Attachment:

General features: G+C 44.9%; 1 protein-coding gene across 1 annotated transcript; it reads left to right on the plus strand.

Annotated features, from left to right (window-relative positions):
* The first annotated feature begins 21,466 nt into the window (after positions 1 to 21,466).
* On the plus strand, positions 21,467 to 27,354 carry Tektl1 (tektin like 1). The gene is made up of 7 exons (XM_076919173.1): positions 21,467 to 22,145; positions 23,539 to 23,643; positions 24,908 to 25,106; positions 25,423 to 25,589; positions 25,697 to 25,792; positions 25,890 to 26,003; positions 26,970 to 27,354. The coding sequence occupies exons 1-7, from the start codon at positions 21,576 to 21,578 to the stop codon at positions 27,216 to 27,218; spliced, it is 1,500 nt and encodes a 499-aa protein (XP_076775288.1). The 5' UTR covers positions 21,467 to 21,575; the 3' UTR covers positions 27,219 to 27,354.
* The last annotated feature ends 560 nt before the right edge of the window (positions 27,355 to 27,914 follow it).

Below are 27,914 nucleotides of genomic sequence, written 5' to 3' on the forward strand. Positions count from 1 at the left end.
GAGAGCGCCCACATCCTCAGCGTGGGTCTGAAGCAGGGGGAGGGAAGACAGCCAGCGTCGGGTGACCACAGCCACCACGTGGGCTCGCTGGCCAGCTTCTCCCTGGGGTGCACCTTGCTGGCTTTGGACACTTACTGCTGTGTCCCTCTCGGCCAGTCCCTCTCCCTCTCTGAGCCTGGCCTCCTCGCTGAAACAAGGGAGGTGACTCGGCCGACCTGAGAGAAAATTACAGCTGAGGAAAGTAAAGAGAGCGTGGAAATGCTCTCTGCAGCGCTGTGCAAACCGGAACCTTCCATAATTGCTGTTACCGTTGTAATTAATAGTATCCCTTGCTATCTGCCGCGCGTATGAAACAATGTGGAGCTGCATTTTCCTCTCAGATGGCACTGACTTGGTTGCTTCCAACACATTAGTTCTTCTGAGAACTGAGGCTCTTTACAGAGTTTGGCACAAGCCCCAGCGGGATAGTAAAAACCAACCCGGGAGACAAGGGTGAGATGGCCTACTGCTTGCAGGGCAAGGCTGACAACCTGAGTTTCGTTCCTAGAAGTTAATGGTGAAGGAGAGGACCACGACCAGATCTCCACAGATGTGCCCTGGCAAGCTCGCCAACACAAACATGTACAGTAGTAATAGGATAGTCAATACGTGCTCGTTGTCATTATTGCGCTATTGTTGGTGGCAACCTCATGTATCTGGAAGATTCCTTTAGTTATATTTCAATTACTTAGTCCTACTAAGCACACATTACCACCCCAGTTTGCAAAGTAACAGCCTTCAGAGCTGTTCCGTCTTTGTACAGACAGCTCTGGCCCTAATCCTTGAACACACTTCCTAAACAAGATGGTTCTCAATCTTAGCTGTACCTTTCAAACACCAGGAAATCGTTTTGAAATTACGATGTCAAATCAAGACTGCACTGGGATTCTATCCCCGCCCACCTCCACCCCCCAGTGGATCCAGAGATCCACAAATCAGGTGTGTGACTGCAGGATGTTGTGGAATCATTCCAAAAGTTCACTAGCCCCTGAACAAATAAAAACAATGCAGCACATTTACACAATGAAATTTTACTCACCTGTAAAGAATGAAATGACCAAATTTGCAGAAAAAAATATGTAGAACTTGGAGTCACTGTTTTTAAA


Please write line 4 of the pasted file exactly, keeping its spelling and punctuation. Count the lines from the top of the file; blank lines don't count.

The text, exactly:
* On the plus strand, positions 21,467 to 27,354 carry Tektl1 (tektin like 1). The gene is made up of 7 exons (XM_076919173.1): positions 21,467 to 22,145; positions 23,539 to 23,643; positions 24,908 to 25,106; positions 25,423 to 25,589; positions 25,697 to 25,792; positions 25,890 to 26,003; positions 26,970 to 27,354. The coding sequence occupies exons 1-7, from the start codon at positions 21,576 to 21,578 to the stop codon at positions 27,216 to 27,218; spliced, it is 1,500 nt and encodes a 499-aa protein (XP_076775288.1). The 5' UTR covers positions 21,467 to 21,575; the 3' UTR covers positions 27,219 to 27,354.